First, here is a bit of background on me, since this is my first article. I am a relative newbie at Dividend Growth Investing, with about one and a half years of experience at this point. I am nearing the distribution phase of investing, so I am very focused on income. Most of what I've read and learned has been via a good friend, or sourced directly or indirectly from this section of Seeking Alpha. As I've read through many different articles by many different authors, I've found a good number of DGI articles that offer good advice and comments. Thanks to all for sharing you experience and approaches. In this case, I own Kinder Morgan Energy Partners LP (NYSE:KMP) and wanted to determine the Income Impact of the Kinder Morgan Incorporated (NYSE:KMI) buyout.
Assumptions and Approach
The general approach is to compare the income that I expected to receive from KMP for the next 10 years to the income now expected from KMI. As part of the comparison, I decided to look at 2 approaches for handling the buyout.
Reinvest the cash payout in KMI. This makes the transaction equivalent to a 100% exchange.
- Keep the KMI shares and the cash payout as income for 2015. This gives a nice immediate income boost and should help to cover the lower annual income of KMI for the near term.
Here are the details for the buyout and anticipated dividends and dividend growth going forward. I used the company projected dividend growth for KMI and KMP through 2020 as the factor for the entire period (through 2024) in the absence of any other guidance or data.
- KMP holders receive 2.1931 shares of KMI for each KMP unit.
- KMP holders also receive $10.77 in cash for each KMP unit.
- KMI price for purchase of shares is $38.89 (price from 8/13/14).
- KMI projected dividend is $2 per share for 2015.
- KMI expected dividend growth rate is 10% 2015-2020.
- KMP expected dividend growth rate was 5% 2015-2020.
- 2014 KMP dividend income is based on no increase for October payment. This works out to 4.9% dividend growth for 2014 for KMP and is in-line with projections. A $.01 increase for October would increase the income of KMP by only about 0.18% each year.
- Tax payments that may be due after the buyout are not included in the analysis.
- Impacts of inflation are not included.
What Do the Numbers Say?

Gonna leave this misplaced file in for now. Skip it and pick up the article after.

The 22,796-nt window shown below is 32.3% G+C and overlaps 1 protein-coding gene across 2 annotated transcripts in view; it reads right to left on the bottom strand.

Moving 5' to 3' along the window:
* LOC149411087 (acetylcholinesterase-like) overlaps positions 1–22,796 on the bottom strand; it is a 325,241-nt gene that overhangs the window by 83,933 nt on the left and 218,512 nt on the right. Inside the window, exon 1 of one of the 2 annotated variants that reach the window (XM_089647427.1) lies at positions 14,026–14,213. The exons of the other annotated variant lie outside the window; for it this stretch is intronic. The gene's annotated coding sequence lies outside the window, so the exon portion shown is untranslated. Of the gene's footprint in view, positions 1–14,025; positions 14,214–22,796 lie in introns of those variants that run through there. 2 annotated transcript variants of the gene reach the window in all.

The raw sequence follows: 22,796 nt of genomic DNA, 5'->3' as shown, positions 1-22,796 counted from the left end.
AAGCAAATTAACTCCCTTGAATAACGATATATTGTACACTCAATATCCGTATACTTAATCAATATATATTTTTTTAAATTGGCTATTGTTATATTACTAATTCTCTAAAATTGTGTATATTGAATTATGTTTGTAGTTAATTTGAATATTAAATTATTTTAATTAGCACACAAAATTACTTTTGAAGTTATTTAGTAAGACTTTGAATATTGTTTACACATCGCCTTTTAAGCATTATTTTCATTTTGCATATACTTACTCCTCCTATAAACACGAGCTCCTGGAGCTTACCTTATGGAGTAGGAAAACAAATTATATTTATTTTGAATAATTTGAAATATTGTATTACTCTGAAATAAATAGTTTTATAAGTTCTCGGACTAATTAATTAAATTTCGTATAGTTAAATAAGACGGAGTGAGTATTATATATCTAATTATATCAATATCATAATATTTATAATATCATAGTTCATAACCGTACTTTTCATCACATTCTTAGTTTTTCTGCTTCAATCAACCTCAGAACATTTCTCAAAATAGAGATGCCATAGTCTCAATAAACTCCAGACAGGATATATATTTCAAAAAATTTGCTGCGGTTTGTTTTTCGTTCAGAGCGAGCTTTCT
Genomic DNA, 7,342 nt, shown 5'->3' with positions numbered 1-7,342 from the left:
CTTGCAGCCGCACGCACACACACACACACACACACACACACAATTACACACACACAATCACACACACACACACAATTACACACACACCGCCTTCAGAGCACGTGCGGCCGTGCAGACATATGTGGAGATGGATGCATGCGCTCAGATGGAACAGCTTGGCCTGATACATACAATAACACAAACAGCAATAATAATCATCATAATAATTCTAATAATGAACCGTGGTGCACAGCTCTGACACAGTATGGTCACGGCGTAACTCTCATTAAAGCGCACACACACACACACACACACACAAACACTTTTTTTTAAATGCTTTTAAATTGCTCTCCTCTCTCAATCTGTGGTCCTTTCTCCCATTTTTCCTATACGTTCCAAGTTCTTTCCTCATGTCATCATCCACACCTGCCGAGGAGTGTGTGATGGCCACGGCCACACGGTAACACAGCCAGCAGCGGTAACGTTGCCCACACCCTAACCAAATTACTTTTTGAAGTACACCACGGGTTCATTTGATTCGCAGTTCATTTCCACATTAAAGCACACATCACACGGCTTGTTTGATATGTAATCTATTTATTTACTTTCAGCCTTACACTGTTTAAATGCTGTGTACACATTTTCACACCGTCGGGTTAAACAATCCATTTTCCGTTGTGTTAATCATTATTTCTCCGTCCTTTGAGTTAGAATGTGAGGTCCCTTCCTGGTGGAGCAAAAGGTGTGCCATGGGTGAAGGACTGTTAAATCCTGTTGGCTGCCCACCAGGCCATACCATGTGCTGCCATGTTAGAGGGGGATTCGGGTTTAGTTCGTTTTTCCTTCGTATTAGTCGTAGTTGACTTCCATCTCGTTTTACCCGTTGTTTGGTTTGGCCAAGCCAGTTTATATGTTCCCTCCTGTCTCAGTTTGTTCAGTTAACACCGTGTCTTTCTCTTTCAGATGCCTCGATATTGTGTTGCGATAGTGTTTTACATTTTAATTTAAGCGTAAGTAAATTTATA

Figure 1 shows an Annual Income Comparison based on owning 100 shares of KMP. The vertical axis is annual income and the horizontal axis is the year (2015-2024).
Figure 1 - Annual Income Comparison
The graph shows the immediate income boost by holding the cash portion of the buyout. Perhaps more enlightening is the point where the lines cross. For the case where the cash is retained, the KMI dividend income is expected to start to exceed the KMP dividend starting in 2021. Based on the KMP reinvest price assumption, the KMI divided income goes above the KMP income starting in 2019, so that is 2 years earlier. Also, given inflation, the real value of the KMI dividend will take slightly longer to catch up since the new dollars are worth somewhat less.
However, the issue with this data is it only tells the incremental story, but not the total income story. Figure 2 provides a total income picture by year.
Figure 2 - Total Income Comparison
Based on the scale of the payment, the lines look quite close. Checking the data, the KMI+Cash total income remains about $450 (2.1%) higher in 2022. The approach of rolling the cash back into KMI shares shows a tight correlation to KMP income, although a little behind until about 2022. Taking the cash as income shows a nice advantage in total income for a long time. Reinvesting in KMI finally becomes the higher total income approach starting in 2025. This was a surprise to me and reminds me why I like to look at the numbers! It seems that my "gut feel" for these items don't always stand the "Show Me The Numbers" test. I guess I will need to reconsider my plan.
The buyout of KMP by KMI impacts the income flow of KMP holders. There are several options on how to manage the holdings, and the decision is heavily based on the goals and situation of the investor. Given a long-term perspective focused on income, a key factor to consider is when the income is needed. If income is needed sooner, then keeping the cash payout seems worth strong consideration. I have to say from my situation, I'm leaning this way right now. If a very long-term perspective is taken, then investing the cash back into KMI may provide superior income in the long term, but patience is required. Of course, this is all based on the assumptions above, and as KMI prices change, the comparison will vary to some extent. Good luck!
Disclosure: The author is long KMP. The author wrote this article themselves, and it expresses their own opinions. The author is not receiving compensation for it (other than from Seeking Alpha). The author has no business relationship with any company whose stock is mentioned in this article.